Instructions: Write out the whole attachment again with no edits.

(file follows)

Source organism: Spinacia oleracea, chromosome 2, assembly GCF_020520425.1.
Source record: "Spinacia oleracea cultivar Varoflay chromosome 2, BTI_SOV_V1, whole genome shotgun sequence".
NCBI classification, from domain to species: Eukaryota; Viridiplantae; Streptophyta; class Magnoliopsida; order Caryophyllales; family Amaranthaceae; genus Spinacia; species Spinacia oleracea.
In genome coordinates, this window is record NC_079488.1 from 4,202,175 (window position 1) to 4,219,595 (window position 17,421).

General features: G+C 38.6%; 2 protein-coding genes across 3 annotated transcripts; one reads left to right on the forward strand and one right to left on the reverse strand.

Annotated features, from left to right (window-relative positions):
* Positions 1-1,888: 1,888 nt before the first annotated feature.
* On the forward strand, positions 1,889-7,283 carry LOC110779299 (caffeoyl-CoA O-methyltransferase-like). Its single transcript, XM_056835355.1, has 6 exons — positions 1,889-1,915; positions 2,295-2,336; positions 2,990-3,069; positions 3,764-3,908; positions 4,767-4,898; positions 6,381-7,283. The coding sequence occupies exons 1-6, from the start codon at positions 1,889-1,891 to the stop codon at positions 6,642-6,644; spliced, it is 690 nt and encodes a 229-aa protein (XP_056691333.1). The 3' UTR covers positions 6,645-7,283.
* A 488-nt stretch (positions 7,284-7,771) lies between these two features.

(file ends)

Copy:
Source organism: Spinacia oleracea, chromosome 2, assembly GCF_020520425.1.
Source record: "Spinacia oleracea cultivar Varoflay chromosome 2, BTI_SOV_V1, whole genome shotgun sequence".
NCBI classification, from domain to species: Eukaryota; Viridiplantae; Streptophyta; class Magnoliopsida; order Caryophyllales; family Amaranthaceae; genus Spinacia; species Spinacia oleracea.
In genome coordinates, this window is record NC_079488.1 from 4,202,175 (window position 1) to 4,219,595 (window position 17,421).

General features: G+C 38.6%; 2 protein-coding genes across 3 annotated transcripts; one reads left to right on the forward strand and one right to left on the reverse strand.

Annotated features, from left to right (window-relative positions):
* Positions 1-1,888: 1,888 nt before the first annotated feature.
* On the forward strand, positions 1,889-7,283 carry LOC110779299 (caffeoyl-CoA O-methyltransferase-like). Its single transcript, XM_056835355.1, has 6 exons — positions 1,889-1,915; positions 2,295-2,336; positions 2,990-3,069; positions 3,764-3,908; positions 4,767-4,898; positions 6,381-7,283. The coding sequence occupies exons 1-6, from the start codon at positions 1,889-1,891 to the stop codon at positions 6,642-6,644; spliced, it is 690 nt and encodes a 229-aa protein (XP_056691333.1). The 3' UTR covers positions 6,645-7,283.
* A 488-nt stretch (positions 7,284-7,771) lies between these two features.